Pregnancy

While the risk of pregnancy from a rape is the same as the risk of pregnancy from a one time sexual encounter, 2% to 4% ( Yuzpe, Smith, Rademaker: 1982 ), pregnancy is a concern of most sexual assault victims and must be addressed at the time of the initial examination even if the treating medical personnel or the medical facility does not support termination of an existing pregnancy. The National Conference of Catholic Bishops has agreed that "A female who has been raped should be able to defend herself against a potential conception from the sexual assault. If, after appropriate testing, there is no evidence that conception has occurred already, she may be treated with medication that would prevent ovulation, or fertilization (p. 16, National Conference of Catholic Bishops: 1995: 1995). The importance of offering complete care to sexual assault victims, which includes care to prevent pregnancy when the victim wants this care, was further strengthened by the fine against the New York City hospital, which did not ensure that a victim received a full birth-control prescription to prevent pregnancy ( Chivers: 2000 ).

Most programs offer pregnancy prevention care for the women at risk of becoming pregnant, if they are seen within 72 hours of the rape, and have a negative pregnancy test in the ED. Sometimes referred to as "the morning-after pill," oral contraceptives such as Ovral, or Lovral are used for emergency contraception ( ACOG: 1996 ). The Yuzpe regimen using a combined oral contraceptive is currently the most common emergency contraceptive ( Yuzpe Rademaker: 1982 ). This will reduce the risk of pregnancy by 60% to 90%.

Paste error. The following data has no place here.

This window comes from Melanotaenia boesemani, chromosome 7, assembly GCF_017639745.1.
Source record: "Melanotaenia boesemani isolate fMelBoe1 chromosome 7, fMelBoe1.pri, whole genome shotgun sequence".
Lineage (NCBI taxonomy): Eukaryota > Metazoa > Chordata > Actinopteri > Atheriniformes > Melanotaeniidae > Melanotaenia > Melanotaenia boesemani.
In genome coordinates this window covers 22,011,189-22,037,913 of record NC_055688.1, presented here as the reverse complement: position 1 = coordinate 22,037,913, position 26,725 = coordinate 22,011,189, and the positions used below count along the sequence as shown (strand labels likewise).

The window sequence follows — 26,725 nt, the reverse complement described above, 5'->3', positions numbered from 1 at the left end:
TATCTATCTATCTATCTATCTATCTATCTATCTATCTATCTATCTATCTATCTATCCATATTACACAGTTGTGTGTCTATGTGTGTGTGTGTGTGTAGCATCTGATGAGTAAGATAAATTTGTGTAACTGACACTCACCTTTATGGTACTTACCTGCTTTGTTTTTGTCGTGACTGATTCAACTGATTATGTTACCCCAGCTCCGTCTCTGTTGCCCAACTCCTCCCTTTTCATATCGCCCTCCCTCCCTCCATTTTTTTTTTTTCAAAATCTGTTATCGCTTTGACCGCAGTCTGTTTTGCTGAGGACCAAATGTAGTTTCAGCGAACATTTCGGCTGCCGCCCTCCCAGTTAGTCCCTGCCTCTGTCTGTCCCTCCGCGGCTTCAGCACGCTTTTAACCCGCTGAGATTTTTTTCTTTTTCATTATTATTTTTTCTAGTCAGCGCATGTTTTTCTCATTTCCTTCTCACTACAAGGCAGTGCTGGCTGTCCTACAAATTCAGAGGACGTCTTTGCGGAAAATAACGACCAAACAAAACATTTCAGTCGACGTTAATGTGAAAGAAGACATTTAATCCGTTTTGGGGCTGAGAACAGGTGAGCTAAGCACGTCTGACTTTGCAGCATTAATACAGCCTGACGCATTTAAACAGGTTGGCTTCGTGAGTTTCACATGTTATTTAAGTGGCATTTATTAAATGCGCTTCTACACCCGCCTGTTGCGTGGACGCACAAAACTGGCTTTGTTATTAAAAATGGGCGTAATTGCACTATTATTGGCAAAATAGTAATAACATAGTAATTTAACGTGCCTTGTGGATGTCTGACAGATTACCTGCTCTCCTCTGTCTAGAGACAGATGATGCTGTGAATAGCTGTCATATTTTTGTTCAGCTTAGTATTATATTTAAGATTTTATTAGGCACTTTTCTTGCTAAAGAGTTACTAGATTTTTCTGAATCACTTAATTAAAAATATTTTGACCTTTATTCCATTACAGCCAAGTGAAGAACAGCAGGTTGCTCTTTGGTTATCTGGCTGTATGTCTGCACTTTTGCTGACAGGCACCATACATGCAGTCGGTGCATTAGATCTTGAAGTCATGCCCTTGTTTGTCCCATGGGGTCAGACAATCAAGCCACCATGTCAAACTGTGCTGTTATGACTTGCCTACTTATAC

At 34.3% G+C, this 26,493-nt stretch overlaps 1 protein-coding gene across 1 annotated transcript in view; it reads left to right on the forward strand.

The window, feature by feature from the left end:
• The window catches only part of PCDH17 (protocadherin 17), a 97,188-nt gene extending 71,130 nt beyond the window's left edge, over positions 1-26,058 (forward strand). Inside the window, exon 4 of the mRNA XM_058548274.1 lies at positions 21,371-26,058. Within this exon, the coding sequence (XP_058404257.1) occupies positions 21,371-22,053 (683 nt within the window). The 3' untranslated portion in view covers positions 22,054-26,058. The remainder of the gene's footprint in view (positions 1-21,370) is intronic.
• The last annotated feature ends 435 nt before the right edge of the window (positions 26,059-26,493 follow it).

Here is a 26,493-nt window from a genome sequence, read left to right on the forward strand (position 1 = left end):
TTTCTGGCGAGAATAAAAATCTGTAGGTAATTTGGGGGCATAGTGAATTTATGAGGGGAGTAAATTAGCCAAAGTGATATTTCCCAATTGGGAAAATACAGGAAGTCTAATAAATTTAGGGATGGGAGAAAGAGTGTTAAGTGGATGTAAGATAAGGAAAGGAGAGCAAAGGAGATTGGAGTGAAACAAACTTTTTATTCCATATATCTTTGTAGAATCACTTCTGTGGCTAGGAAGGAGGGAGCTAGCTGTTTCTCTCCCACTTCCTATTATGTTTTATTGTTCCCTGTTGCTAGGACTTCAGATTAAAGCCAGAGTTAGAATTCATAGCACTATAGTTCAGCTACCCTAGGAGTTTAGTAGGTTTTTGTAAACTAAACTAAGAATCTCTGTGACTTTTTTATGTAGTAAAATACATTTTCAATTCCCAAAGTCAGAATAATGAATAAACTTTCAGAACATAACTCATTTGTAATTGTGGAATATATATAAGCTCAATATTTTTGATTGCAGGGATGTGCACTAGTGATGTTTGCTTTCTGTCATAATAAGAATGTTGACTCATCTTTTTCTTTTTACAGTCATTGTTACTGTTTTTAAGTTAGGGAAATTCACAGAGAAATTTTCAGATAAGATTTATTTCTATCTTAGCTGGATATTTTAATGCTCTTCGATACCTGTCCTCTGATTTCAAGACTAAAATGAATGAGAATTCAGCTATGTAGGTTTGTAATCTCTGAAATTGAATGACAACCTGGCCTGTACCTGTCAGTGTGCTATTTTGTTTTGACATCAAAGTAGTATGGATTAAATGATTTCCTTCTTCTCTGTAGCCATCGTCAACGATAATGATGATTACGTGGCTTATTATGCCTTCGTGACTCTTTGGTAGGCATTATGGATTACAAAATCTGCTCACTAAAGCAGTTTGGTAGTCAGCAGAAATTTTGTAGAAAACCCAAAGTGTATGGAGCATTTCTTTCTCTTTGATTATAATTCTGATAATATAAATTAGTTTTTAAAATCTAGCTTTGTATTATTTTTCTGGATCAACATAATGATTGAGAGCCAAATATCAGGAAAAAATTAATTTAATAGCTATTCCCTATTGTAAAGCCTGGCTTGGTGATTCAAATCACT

However, more recently clinicians have begun to use a newly available progestin only contraceptive, Levonorgestrel 0.75 mg. (Plan B). Plan B is slightly, but non-significantly, more effective in reducing the risk of pregnancy. When started within 72 hours of unprotected intercourse, 85% of pregnancies were prevented in one study, compared to 57% using the Yuzpe regimen (Task Force on Post Ovulatory Methods of Fertility Regulation: 1998). The effectiveness of both methods decreases as the time between the assault and the first dose increases. When given within the first 24 hours Plan B reduced the risk of pregnancy by 95%, but only by 61% when given between 48 and 72 hours after unprotected intercourse. The significant difference was in the only side effect, nausea and vomiting, which was significantly reduced with the use of Plan B to 23.1%, from 50% with the Yuzpe method (Task Force on Postovulatory methods of Fertility Regulation: 1998).